Can I get an Amen for flat surfaces?

Compared to an unrelentingly undulating Day 4, the relatively even 17-kilometre stretch on Day 5 was just the ‘rest’ my exhausted legs had screamed for. I spent the day zipping between dry creek beds, fields, forests and not so well worn paths. Thankfully, my ankles adapted quickly to the Flinders Ranges’ multitude of unstable surfaces. However, a self-contracted stomach bug had bubbled away overnight and threatened to derail my next few weeks.

Heysen Trail Diary – Day 5

After 94 hardy kilometres, I had grown acutely familiar with the aches associated with long-distance hiking, and they no longer slowed me down. I could feel my body responding faster as I hobbled amongst the shortening shadows at Red Range Campsite. But, as it turned out, a few customary pains were the least of my worries.

Due to a late-night arrival and a set of sleepy eyes, I missed the campsite’s second, much cleaner, tank. My drippy water bladder had long run dry by the time I constructed my tent under the starry sky; I was beyond parched and needed to rehydrate. By the time I awoke mid-morning, my intestines had already performed an entire acrobatic routine.

Day 5 Creek Bed

A postcard-ready Day 5 eased my ailments.

Somewhat fortunately, my bowels were accustomed to hiking with mild-dysentery from my 4-day Salkantay Trek to Macchu Picchu in Peru. If that’s not taking a positive outlook, then nothing is. As such, it wasn’t long before I was back following the Heysen Trail along the foothills of the imposing Elder Range.

Day 5 Rocky Track

Following the stony channel between Elder and Red Ranges.

I could barely grasp the extraordinary width of the region’s expansive creek beds. In this barren part of the world, it’s unfathomable to think a body of water ever existed that filled these often 30-metre wide waterways. When I discovered Mayo Hut sitting aloft one of these mighty channels late in the afternoon, I made the startling realisation that I’d spent the entire day in solitude.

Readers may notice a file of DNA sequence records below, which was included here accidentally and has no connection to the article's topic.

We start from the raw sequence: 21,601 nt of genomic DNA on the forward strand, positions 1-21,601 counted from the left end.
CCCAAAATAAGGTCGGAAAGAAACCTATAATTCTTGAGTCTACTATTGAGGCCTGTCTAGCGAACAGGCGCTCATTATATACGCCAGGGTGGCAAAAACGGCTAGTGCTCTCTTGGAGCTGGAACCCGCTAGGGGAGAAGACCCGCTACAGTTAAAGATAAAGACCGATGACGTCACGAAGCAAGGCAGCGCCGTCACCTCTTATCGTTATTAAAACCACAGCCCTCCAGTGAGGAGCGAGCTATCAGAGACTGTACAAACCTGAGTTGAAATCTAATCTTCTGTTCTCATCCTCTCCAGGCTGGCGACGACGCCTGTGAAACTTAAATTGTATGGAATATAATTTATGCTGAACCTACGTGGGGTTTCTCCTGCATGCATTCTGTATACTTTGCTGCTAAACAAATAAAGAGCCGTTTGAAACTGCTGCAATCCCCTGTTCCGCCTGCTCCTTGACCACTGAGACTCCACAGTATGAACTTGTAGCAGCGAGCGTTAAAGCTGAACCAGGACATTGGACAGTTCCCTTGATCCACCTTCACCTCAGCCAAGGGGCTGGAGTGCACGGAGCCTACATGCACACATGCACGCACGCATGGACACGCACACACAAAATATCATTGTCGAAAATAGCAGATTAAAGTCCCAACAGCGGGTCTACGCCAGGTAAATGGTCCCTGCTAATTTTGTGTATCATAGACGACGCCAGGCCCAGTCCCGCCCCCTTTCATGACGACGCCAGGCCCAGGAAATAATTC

It was 1899 when the Mayo family moved to the small humble cottage on the banks of the Wonaka Creek. When they arrived at the homestead their main possession was courage, but they left the property with less.
Trailwalker Article (1988)

I hadn’t interacted with another soul for the entire day; no hikers, no farmers, no tourists, no cars, no signs of civilisation. Plus, my phone was still without reception. Today was my first ‘Tomorrow When The War Began’ day; anything could have happened in the outside world and I would be none the wiser. This was not a scenario I could ever remember finding myself in.

Day 5 - Mayo Hut

Mayo Hut may just be the most charming hut on the trail.

The gorgeously-restored hut was just what the doctor ordered. Bunks, mattresses, pots, pans and the most perfectly provincial fireplace built for snug night’s accommodation. But, I won’t lie, after 5 days of wandering through the wilderness, I was ready for a pub and another parmy. Next stop on Day 6, the tourism hub of the Flinders Ranges, Hawker.

All the details

Trail distance covered





The region has hot dry summers with cool to cold nights and cool, wet winters. Autumn and spring can be warm and mild with occasional periods of rain or showers.


While the day may have been flat, the trail did take in several rock-heavy creek beds. Make sure your ankles and knees are prepared for uneven surfaces.